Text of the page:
A real estate attorney can be a valuable partner when buying or selling property. But is one always necessary? Definitely not. Though real estate lawyers can certainly help provide legal advice, resolve disputes, navigate complications, or even just provide general guidance, they're not right for every transaction.
Are you trying to decide whether you should hire an attorney for your next real estate investment move? Let's dive into it in more detail.
What does a real estate attorney do?
Real estate attorneys can assist in a number of capacities, both incommercial and residential real estate. They help with drafting contracts and legal documents, deal with construction and development issues, and might even attend your closing appointment.
One of the most common reasons you'd use a real estate attorney is to draw up a contract or legal document. Attorneys can help you draft:
- Your sales contract/purchase agreement.
- Eviction notices.
- Title documents.
- Mortgage contracts and documents.
- Title and deed transfer documents.
If these items have already been drawn up, they can also help you better understand them, explaining your liabilities, obligations, and other terms of the contract.
In addition to document preparation, a real estate lawyer generally offers the following legal services:
- Reviews and due diligence.
- Assistance with building and development projects.
- General litigation.
- Foreclosure proceedings.
- Title and lien searches.
- Deed transfers.
- Resolution of zoning issues.
- Coordination with lenders, title agents, surveyors, and other parties in the transaction.
They can also assist with real estate litigation and disputes, including title or land disputes, enforcement of legal contracts, and more.
Should you use a real estate lawyer when buying a property?
Do you need a real estate attorney when buying a house or other investment property? Maybe. Some states require that an attorney be involved in the sales process (or even at the closing table), while others leave it up to you and your lender.
The states where you'll most likely need an attorney include:
- New York.
- North Carolina.
- South Carolina.
But real state laws vary and are constantly in flux. Be sure to check your local laws or ask your real estate agent for additional guidance.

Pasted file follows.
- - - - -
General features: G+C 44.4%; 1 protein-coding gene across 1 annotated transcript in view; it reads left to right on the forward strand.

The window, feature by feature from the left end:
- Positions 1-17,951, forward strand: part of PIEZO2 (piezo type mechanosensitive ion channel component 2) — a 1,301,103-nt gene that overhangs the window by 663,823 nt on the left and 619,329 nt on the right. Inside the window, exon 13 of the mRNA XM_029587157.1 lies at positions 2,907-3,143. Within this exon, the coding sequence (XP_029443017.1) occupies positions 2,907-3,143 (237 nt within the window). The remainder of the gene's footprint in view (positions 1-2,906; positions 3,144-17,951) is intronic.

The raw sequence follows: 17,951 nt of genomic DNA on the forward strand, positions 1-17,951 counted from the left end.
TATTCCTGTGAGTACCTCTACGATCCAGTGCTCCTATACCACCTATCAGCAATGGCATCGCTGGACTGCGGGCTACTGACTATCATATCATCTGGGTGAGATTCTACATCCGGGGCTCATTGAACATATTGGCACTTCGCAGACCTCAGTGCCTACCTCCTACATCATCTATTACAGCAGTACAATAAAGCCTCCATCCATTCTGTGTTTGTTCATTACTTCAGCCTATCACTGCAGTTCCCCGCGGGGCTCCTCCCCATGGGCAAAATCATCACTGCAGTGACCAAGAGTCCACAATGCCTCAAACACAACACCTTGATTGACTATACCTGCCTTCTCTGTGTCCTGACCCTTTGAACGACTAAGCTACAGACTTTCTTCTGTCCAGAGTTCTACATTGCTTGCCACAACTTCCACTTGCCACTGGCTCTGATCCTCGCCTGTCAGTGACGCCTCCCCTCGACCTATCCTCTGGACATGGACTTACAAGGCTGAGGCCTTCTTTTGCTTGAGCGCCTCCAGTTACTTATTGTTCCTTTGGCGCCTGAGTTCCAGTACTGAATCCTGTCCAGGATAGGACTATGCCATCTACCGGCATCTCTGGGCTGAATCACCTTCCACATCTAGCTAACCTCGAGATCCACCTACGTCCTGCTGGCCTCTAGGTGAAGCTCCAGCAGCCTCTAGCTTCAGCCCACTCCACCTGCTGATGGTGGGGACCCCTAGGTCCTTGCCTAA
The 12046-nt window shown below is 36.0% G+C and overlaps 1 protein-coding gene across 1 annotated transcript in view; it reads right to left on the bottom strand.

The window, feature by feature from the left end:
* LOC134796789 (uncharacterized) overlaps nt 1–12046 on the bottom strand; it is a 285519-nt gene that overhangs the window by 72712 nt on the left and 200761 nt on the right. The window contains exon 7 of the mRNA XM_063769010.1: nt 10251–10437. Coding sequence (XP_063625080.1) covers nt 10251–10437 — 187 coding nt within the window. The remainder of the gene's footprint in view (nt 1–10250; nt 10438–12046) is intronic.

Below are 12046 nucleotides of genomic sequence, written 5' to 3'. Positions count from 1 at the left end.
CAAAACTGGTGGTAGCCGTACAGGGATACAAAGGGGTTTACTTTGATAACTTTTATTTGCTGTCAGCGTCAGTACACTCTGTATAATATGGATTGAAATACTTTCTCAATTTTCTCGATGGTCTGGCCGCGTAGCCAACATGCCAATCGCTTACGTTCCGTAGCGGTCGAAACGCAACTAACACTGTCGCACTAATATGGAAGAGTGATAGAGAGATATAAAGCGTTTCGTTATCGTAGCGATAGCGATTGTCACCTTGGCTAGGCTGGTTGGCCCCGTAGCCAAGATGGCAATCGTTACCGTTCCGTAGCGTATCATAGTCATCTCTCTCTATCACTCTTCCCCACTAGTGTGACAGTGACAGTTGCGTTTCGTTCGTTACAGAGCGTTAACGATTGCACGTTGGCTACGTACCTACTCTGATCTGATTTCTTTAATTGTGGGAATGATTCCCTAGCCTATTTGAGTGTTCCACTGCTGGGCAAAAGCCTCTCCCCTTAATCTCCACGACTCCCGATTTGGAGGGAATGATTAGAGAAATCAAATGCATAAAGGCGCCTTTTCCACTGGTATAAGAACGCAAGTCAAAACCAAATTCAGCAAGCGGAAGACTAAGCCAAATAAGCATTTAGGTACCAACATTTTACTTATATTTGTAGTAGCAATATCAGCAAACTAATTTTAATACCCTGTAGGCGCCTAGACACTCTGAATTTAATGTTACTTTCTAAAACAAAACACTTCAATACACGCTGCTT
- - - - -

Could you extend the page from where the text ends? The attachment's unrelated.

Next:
If your state doesn't outright require an attorney, that doesn't mean one wouldn't still be helpful. Here are a few scenarios when you might consider hiring legal help:
- You're building or buying real estate for your business.
- You're having issues with your landlord or tenant.
- You're buying or selling a commercial property with existing tenants.
- You need help understanding your sales contract or other agreement.
- Your development project is up against land, title, or environmental issues.
- You want help negotiating a better deal.
- You need assistance with foreclosure proceedings.
- You're buying a property that has physical issues, is in a hazard-prone area, or has lead, asbestos, or environmental toxins.
- You want to better understand the liabilities a real estate transaction or property might present.
- You're buying from another state or country and aren't sure of the local laws.
- You're buying a bank-owned property or property with liens against it.
There's a chance your lender may require an attorney to ensure your property's title is clean and clear. Ask your lender if this will be required or check your loan estimate to see if an attorney's fee is quoted there.
Finding a real estate attorney
If you've decided you want the help of an attorney for a real estate matter, ask your lender, title company, or real estate agent for a referral. You can also ask for recommendations from friends and loved ones.
Before hiring a lawyer, schedule a consultation to see if it's the right fit. Do they have experience with the type of transaction or issue you're dealing with? How does their fee structure work, and when is payment required? You should also make sure to choose an attorney in the right part of the industry, as residential and commercial real estate transactions are very different.
If your state doesn't require a real estate attorney, there's a good chance you can proceed without one. As long as you choose an experienced real estate agent, they should be able to guide you through most of your real estate transaction. If you come across any legal issues or disputes, though, a trained attorney is always your best defense.